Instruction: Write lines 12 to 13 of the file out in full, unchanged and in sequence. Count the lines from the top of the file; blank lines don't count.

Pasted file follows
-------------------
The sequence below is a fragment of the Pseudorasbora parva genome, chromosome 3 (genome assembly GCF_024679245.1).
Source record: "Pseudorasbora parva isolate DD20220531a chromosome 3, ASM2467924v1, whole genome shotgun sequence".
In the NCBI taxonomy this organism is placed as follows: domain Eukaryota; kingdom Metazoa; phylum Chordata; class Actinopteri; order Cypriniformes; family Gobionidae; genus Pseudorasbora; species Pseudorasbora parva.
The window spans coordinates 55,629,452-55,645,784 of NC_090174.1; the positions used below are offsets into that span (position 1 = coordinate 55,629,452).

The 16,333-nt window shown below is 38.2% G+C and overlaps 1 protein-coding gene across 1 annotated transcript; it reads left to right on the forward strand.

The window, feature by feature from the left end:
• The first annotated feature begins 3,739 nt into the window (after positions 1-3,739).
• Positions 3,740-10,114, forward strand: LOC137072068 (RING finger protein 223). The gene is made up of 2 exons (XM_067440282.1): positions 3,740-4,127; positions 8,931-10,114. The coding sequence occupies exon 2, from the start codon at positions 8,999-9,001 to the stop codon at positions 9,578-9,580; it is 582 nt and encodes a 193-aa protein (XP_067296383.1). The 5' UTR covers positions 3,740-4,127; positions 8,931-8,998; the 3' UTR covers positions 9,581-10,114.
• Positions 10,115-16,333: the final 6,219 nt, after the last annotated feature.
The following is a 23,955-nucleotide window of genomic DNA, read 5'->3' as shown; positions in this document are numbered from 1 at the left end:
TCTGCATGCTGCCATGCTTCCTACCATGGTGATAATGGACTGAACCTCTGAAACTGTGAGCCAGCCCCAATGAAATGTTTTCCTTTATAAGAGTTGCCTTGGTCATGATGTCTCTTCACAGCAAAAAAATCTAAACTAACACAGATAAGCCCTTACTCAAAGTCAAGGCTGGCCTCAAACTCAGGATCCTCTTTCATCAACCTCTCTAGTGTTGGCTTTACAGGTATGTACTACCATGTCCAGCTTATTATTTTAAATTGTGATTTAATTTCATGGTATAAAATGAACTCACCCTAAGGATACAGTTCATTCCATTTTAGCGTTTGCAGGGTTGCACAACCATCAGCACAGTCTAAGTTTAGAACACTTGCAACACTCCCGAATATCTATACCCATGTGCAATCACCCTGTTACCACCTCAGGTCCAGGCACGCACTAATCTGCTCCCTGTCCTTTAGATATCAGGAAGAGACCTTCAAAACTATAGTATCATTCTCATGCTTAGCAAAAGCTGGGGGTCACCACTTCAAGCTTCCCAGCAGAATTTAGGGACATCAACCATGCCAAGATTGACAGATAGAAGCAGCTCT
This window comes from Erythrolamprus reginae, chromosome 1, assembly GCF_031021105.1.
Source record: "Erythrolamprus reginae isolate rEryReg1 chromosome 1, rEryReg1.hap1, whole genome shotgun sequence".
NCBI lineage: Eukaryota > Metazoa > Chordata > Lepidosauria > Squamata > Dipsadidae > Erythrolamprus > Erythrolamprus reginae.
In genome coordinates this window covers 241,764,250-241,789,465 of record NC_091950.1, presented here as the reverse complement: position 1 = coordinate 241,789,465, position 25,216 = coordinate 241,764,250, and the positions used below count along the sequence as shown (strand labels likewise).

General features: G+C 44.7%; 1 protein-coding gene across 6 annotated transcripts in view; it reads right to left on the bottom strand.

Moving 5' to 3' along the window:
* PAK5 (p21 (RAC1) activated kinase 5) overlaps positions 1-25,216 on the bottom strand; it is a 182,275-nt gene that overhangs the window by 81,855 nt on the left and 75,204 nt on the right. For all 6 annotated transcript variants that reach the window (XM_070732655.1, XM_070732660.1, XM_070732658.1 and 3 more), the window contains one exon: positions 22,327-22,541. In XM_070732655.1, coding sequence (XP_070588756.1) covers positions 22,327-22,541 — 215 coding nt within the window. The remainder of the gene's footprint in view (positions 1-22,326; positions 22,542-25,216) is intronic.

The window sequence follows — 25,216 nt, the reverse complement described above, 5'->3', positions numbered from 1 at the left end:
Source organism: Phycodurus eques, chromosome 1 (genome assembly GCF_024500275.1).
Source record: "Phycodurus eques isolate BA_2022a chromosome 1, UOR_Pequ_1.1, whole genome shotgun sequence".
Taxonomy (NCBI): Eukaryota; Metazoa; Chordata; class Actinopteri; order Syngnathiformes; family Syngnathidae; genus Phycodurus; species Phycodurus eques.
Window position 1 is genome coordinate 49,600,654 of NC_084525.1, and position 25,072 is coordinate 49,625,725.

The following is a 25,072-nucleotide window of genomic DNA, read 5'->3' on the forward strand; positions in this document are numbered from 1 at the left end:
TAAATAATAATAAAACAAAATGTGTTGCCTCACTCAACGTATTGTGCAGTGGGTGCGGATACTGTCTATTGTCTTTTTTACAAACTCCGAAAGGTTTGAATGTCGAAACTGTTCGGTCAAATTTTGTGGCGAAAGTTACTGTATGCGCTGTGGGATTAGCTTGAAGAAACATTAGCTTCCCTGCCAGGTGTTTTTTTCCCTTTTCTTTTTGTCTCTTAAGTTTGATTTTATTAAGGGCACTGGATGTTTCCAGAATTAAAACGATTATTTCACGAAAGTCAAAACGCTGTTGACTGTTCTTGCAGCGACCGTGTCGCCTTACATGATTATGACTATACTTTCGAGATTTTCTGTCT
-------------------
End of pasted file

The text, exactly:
This window comes from Erythrolamprus reginae, chromosome 1, assembly GCF_031021105.1.
Source record: "Erythrolamprus reginae isolate rEryReg1 chromosome 1, rEryReg1.hap1, whole genome shotgun sequence".